In a particular embodiment in which both the main flash bank d0 and the mirror flash bank m0 are available to provide service for a read query, two flash banks d0, m0 may provide a service for the query. In an alternative embodiment, under such circumstances, only the main flash bank d0 may provide a service for the read query in order to maintain the read latency uniformity. Nevertheless, in all possible embodiments, the maximum read latency of the data stored in the main flash bank and the mirror flash bank (d0, m0) is generally the slowest of the two flash banks (d0, m0) It can be equal to the waiting time.

Referring now to FIG. 1B, an exemplary timing 150 of read and write operations in the flash bank (d0, m0) is shown. Since the data written to the main flash bank d0 must be written to the mirror flash bank m0 in order to maintain mirroring of the data, the complete write cycle 155 is initially divided into the main flash bank d0 and then May include a staggered write of the same data performed in the mirror flash bank m0. Thus, the complete write cycle 155 for the memory device 100 of FIG. 1A may require twice as much time to complete than the write cycle for a single flash bank (d0, m0) requires.

However, as shown in Fig. 1B, the data stored in the bank (d0, m0) can be successively read throughout the write cycle 155. [ Whether a flash bank (d0, m0) provides data to the query reading process may depend on which flash bank (d0, m0) is currently performing the write operation. However, since balancing the read query service between the flash banks d0 and m0 can effectively make the query process invisible, the source of the data can be independent of the query read process. As will be described in more detail below, the read multiplexer is configured to read data according to whether the flash bank (d0, m0) is in the erase or write cycle 155 and in the erase or write cycle 155 where the read query is received Can be used in a memory device that includes redundant flash memory of this nature so that queries can be sent to the appropriate data source.

Referring now to FIG. 2, another exemplary embodiment of a memory device 200 is shown. Much like the device 100 (FIG. 1A) described above, the present memory device 200 is configured to store data to enable a uniform read latency in a flash memory device employing memory banks d0 to d3, m0 to m3. Data mirroring is employed to provide redundancy of the data.

In this example, the mirroring principle described in Figs. 1A and 1B can be extended from a single redundant flash bank set to a plurality of redundant flash banks d0 to d3, m0 to m3. A plurality of main flash banks d0 to d3 are present in this example and each of the main flash banks d0 to d3 includes a mirror flash bank m0 to d3 configured to store data such as its corresponding main flash banks d0 to d3, m3. < / RTI > At least one of the flash banks d0 to d3, mO to m3 among the respective sets of the main flash banks d0 to d3 and the corresponding mirror flash banks mO to m3, similar to the memory device 100 (Fig. 1A) The write operation for any main flash bank d2 is crossed with the write operation for its corresponding mirror flash bank m2 so that it can be used for the read process at any given time. Thus, all the data stored in the flash banks d0 to d3, mO to m3 are transferred to the external banks at any given time, regardless of whether one or more write processes are being performed for the flash banks d0 to d3, mO to m3. It is available for read queries.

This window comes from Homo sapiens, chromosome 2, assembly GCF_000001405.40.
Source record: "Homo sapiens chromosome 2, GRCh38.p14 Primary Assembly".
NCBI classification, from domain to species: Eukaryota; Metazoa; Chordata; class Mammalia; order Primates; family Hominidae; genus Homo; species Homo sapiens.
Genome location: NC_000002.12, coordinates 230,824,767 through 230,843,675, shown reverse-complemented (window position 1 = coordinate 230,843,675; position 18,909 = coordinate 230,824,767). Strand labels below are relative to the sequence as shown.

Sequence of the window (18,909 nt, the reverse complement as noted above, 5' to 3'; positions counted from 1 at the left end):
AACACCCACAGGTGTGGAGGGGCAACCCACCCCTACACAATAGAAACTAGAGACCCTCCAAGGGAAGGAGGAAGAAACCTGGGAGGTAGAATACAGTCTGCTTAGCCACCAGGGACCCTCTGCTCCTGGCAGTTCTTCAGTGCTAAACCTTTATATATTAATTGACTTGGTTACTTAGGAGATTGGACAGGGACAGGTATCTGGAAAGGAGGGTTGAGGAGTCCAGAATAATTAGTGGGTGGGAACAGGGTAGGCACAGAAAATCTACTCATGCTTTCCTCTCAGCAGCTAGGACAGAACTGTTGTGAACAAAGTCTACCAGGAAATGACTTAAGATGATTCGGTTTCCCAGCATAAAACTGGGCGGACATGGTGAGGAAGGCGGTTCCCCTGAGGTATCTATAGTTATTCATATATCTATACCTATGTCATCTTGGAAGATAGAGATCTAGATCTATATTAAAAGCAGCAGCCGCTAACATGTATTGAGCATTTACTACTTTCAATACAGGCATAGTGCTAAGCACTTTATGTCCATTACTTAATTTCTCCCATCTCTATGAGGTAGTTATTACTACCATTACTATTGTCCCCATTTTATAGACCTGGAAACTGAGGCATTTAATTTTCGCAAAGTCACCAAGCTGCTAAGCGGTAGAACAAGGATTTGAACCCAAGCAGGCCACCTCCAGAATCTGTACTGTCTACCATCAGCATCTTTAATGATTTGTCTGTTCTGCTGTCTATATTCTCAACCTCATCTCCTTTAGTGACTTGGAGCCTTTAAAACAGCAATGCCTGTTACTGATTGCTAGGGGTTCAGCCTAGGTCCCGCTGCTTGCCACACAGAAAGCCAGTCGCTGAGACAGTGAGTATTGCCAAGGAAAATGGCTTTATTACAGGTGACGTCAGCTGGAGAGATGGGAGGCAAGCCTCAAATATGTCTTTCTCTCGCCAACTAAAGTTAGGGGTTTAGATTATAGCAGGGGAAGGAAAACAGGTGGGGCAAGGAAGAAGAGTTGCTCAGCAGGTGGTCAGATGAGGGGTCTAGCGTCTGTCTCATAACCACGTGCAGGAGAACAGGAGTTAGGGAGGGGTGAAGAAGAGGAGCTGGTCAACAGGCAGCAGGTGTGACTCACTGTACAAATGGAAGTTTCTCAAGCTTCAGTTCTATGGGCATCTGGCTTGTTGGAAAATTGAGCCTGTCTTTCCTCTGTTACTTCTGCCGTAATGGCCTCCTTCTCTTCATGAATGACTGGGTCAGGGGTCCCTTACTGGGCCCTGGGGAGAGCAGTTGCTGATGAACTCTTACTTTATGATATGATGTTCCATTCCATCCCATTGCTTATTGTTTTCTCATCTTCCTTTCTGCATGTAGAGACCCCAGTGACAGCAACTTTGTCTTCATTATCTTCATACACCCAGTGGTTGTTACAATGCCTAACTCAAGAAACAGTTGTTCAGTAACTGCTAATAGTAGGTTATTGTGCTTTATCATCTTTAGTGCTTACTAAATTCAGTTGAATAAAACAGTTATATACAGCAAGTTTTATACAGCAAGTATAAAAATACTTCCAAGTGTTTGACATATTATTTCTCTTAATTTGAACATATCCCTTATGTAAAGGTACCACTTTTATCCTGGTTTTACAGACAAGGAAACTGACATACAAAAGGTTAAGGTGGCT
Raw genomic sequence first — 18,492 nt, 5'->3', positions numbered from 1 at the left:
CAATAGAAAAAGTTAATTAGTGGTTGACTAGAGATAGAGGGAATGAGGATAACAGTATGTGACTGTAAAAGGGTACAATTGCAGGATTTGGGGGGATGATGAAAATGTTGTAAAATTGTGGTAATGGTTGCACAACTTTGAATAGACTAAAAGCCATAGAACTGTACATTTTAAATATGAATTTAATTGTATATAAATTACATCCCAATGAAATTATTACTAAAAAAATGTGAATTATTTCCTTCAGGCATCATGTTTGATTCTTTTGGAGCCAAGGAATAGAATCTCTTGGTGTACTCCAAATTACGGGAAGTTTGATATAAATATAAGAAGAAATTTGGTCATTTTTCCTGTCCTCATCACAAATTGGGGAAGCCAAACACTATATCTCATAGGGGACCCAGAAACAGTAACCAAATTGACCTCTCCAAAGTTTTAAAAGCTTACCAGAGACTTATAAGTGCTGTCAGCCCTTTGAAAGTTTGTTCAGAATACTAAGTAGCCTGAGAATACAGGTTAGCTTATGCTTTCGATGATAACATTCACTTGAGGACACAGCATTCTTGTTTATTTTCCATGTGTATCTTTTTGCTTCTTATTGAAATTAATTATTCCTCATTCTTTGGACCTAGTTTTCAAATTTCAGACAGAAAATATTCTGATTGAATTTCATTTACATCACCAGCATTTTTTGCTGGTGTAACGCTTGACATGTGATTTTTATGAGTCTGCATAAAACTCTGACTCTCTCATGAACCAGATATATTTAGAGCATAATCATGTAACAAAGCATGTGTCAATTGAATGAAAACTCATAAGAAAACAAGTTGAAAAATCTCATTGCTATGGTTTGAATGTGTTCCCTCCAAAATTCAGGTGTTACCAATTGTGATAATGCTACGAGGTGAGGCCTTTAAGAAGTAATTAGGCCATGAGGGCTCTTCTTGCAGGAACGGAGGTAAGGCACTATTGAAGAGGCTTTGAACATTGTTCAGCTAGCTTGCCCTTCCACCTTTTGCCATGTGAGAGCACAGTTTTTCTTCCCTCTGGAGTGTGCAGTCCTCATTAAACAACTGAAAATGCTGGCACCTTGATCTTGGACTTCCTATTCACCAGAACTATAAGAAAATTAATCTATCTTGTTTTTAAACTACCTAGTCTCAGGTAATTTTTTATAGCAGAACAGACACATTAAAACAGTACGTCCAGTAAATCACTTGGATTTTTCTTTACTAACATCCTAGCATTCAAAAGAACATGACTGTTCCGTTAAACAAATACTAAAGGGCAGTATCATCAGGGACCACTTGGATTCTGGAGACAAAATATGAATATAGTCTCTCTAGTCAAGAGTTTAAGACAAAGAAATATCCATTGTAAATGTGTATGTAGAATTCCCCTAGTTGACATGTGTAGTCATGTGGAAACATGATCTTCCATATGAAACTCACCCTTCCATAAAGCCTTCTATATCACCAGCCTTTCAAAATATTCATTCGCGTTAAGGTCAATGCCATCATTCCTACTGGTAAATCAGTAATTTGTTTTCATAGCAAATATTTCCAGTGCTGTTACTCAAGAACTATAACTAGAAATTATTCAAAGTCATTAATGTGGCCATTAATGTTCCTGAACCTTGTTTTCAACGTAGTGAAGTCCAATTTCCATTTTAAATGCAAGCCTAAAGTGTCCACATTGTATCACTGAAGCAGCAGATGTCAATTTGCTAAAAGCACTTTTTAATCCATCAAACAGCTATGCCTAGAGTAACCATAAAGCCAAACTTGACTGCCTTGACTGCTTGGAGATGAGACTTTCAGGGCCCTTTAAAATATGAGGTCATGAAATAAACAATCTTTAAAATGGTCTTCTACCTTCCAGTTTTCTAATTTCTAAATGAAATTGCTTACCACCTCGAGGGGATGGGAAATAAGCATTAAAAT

In particular embodiments, in particular those in which a plurality of flash banks d0 to d3, mO to m3 are configured to be read simultaneously to provide single word data, the write buffer is arranged in the flash banks d0 to d3, mO to m3, Can be integrated. The write buffer may store the write operation data that is currently being written to or written to the flash banks d0 to d3, mO to m3. In this way, the most recent data can be provided to the external reading process. The write buffer may be used in any of the exemplary embodiments described herein, and the operation of such write buffer will be described in more detail below.

This example shows a set of four main flash banks d0 to d3 and four corresponding mirror flash banks mO to m3. However, any suitable number of flash banks (d0 to d3, mO to m3), such as best suited for a particular application, may be provided to form redundant data storage in accordance with the principles described herein.

Referring now to FIG. 3, another exemplary memory device 300 is shown. In this example, the four main flash banks d0 to d3 serve as a main data storage unit. As in the previous example, the data of this example can be redundantly stored to provide a uniform data read latency time, even when one of the main flash banks d0 to d3 is being written or erased.

However, unlike the previous example, the present memory device 300 does not provide redundancy of data by replicating data stored in each of the main flash banks d0 to d3 to the corresponding mirror flash bank. Rather, the example includes a parity flash bank p capable of storing parity data for data stored in the main flash banks d0 to d3. The parity data stored in the parity flash bank p is stored in the remaining main flash banks d0 to d3 without actually performing the read operation on the data stored in the remainder of the main flash banks d0 to d3 Can be used in connection with data read from three of the flash banks d0 to d3.